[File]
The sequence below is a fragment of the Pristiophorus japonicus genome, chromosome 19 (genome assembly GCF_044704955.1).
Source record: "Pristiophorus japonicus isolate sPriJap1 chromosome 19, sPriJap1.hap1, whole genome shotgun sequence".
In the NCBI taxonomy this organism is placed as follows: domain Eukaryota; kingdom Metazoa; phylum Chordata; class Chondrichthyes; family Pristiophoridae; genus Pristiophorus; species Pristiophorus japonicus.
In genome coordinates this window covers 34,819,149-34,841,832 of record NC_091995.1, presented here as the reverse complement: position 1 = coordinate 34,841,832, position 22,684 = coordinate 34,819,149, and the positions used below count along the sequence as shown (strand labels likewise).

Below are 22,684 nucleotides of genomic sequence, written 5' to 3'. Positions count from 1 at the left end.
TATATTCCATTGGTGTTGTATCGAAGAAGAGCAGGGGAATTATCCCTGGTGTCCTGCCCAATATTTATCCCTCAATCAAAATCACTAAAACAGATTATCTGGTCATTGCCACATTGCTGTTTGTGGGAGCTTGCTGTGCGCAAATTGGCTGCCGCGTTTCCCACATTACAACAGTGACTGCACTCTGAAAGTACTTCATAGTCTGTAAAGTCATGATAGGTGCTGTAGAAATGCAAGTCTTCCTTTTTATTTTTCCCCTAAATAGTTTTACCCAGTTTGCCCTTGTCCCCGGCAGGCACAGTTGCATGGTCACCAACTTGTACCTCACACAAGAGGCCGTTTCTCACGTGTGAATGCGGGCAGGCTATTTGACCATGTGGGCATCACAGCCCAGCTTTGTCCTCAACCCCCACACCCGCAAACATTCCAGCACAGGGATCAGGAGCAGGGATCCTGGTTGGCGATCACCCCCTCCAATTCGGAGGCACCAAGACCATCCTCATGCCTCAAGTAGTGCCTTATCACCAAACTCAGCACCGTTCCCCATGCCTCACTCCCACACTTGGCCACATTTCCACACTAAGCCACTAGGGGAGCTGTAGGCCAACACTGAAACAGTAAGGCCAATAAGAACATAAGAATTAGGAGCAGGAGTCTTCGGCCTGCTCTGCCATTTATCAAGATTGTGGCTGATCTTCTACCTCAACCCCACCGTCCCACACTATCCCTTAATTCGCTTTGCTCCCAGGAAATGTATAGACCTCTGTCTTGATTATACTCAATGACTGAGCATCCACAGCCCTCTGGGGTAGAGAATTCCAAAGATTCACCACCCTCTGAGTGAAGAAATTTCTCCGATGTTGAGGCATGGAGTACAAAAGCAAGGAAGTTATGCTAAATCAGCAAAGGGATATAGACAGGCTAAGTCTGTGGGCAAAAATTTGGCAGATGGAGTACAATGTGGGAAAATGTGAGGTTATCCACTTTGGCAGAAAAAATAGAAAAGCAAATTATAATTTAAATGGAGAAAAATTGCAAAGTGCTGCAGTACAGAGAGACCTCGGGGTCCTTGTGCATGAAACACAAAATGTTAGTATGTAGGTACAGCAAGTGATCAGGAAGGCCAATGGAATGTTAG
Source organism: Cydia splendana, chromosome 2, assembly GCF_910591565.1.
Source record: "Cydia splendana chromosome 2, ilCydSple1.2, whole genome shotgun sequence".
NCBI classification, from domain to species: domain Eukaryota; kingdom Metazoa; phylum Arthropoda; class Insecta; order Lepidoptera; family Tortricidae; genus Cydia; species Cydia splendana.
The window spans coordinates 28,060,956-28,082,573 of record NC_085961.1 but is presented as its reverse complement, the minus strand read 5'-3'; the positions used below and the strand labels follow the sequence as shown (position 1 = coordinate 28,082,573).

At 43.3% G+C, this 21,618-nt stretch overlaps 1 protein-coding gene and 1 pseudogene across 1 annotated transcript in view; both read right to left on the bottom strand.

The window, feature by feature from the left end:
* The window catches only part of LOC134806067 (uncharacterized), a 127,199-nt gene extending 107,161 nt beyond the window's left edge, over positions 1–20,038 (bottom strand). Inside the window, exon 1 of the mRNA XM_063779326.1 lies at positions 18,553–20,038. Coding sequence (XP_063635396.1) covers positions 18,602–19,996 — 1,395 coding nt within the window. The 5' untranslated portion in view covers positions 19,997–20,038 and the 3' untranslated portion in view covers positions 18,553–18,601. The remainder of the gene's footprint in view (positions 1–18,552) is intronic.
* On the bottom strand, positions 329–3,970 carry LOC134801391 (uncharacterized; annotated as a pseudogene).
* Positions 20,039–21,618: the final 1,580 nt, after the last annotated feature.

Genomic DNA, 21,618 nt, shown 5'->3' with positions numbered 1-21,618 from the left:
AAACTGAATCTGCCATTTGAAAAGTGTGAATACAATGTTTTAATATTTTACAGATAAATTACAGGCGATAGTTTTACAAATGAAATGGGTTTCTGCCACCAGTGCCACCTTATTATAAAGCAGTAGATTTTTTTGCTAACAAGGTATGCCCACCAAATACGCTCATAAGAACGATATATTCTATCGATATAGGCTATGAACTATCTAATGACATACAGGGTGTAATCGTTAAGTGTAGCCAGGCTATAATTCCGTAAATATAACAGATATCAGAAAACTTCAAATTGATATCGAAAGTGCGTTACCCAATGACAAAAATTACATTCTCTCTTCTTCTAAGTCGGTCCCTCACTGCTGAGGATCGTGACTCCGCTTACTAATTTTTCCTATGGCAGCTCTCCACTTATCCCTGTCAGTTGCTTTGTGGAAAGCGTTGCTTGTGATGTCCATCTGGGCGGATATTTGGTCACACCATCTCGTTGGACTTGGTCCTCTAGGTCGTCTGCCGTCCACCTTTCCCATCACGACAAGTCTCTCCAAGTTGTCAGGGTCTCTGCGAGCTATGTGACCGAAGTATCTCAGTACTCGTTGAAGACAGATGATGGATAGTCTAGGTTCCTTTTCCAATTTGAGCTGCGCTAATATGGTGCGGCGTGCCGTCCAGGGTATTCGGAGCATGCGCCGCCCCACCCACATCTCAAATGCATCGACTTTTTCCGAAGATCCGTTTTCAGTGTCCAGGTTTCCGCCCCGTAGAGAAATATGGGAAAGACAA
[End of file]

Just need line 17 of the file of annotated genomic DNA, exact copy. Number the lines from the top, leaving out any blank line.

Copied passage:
AAACTGAATCTGCCATTTGAAAAGTGTGAATACAATGTTTTAATATTTTACAGATAAATTACAGGCGATAGTTTTACAAATGAAATGGGTTTCTGCCACCAGTGCCACCTTATTATAAAGCAGTAGATTTTTTTGCTAACAAGGTATGCCCACCAAATACGCTCATAAGAACGATATATTCTATCGATATAGGCTATGAACTATCTAATGACATACAGGGTGTAATCGTTAAGTGTAGCCAGGCTATAATTCCGTAAATATAACAGATATCAGAAAACTTCAAATTGATATCGAAAGTGCGTTACCCAATGACAAAAATTACATTCTCTCTTCTTCTAAGTCGGTCCCTCACTGCTGAGGATCGTGACTCCGCTTACTAATTTTTCCTATGGCAGCTCTCCACTTATCCCTGTCAGTTGCTTTGTGGAAAGCGTTGCTTGTGATGTCCATCTGGGCGGATATTTGGTCACACCATCTCGTTGGACTTGGTCCTCTAGGTCGTCTGCCGTCCACCTTTCCCATCACGACAAGTCTCTCCAAGTTGTCAGGGTCTCTGCGAGCTATGTGACCGAAGTATCTCAGTACTCGTTGAAGACAGATGATGGATAGTCTAGGTTCCTTTTCCAATTTGAGCTGCGCTAATATGGTGCGGCGTGCCGTCCAGGGTATTCGGAGCATGCGCCGCCCCACCCACATCTCAAATGCATCGACTTTTTCCGAAGATCCGTTTTCAGTGTCCAGGTTTCCGCCCCGTAGAGAAATATGGGAAAGACAA